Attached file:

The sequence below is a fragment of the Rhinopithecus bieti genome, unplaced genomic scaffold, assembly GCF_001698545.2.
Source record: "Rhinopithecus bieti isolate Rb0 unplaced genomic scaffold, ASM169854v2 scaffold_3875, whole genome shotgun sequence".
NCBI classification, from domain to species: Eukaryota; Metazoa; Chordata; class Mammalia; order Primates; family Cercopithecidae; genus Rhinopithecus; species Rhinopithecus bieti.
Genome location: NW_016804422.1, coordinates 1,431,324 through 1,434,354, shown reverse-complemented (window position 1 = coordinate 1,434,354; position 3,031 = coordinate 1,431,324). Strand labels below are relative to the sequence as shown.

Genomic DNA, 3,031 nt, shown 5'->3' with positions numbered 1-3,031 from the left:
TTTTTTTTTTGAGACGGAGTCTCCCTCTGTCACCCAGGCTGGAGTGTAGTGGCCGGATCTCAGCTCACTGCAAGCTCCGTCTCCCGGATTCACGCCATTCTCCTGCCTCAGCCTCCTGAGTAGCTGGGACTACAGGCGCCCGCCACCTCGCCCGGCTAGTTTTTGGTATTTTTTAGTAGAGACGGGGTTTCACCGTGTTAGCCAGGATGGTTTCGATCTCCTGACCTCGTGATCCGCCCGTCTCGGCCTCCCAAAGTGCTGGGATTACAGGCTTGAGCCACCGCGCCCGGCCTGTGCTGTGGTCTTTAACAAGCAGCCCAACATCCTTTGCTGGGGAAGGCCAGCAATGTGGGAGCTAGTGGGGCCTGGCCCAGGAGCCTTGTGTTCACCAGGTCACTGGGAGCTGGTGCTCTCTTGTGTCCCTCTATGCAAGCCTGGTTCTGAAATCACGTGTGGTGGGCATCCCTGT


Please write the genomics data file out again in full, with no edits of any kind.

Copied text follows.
The sequence below is a fragment of the Rhinopithecus bieti genome, unplaced genomic scaffold, assembly GCF_001698545.2.
Source record: "Rhinopithecus bieti isolate Rb0 unplaced genomic scaffold, ASM169854v2 scaffold_3875, whole genome shotgun sequence".
NCBI classification, from domain to species: Eukaryota; Metazoa; Chordata; class Mammalia; order Primates; family Cercopithecidae; genus Rhinopithecus; species Rhinopithecus bieti.
Genome location: NW_016804422.1, coordinates 1,431,324 through 1,434,354, shown reverse-complemented (window position 1 = coordinate 1,434,354; position 3,031 = coordinate 1,431,324). Strand labels below are relative to the sequence as shown.

Genomic DNA, 3,031 nt, shown 5'->3' with positions numbered 1-3,031 from the left:
TTTTTTTTTTGAGACGGAGTCTCCCTCTGTCACCCAGGCTGGAGTGTAGTGGCCGGATCTCAGCTCACTGCAAGCTCCGTCTCCCGGATTCACGCCATTCTCCTGCCTCAGCCTCCTGAGTAGCTGGGACTACAGGCGCCCGCCACCTCGCCCGGCTAGTTTTTGGTATTTTTTAGTAGAGACGGGGTTTCACCGTGTTAGCCAGGATGGTTTCGATCTCCTGACCTCGTGATCCGCCCGTCTCGGCCTCCCAAAGTGCTGGGATTACAGGCTTGAGCCACCGCGCCCGGCCTGTGCTGTGGTCTTTAACAAGCAGCCCAACATCCTTTGCTGGGGAAGGCCAGCAATGTGGGAGCTAGTGGGGCCTGGCCCAGGAGCCTTGTGTTCACCAGGTCACTGGGAGCTGGTGCTCTCTTGTGTCCCTCTATGCAAGCCTGGTTCTGAAATCACGTGTGGTGGGCATCCCTGT